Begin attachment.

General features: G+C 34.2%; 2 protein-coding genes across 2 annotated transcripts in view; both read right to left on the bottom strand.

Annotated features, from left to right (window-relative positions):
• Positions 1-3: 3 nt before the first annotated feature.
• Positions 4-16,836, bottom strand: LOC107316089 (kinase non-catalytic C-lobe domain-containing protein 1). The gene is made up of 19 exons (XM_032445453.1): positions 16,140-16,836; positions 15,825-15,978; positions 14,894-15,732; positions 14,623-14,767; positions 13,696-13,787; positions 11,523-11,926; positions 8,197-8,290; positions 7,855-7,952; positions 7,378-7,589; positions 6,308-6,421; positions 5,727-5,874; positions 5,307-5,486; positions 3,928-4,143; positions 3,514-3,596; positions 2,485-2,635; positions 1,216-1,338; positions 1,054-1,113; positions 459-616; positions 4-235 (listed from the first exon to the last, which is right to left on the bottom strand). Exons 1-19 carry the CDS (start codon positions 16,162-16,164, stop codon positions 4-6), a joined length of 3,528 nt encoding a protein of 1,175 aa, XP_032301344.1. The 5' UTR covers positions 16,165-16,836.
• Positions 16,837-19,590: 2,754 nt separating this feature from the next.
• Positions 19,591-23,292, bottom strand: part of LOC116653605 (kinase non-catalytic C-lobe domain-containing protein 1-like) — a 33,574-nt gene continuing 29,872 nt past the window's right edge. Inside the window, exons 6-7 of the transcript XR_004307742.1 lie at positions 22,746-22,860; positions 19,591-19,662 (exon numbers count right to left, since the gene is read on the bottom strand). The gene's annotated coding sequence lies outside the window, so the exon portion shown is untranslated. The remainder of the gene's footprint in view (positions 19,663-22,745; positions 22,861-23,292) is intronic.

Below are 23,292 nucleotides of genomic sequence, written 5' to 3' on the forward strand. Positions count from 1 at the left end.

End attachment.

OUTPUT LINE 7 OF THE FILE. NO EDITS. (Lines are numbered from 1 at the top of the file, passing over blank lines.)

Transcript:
Below are 23,292 nucleotides of genomic sequence, written 5' to 3' on the forward strand. Positions count from 1 at the left end.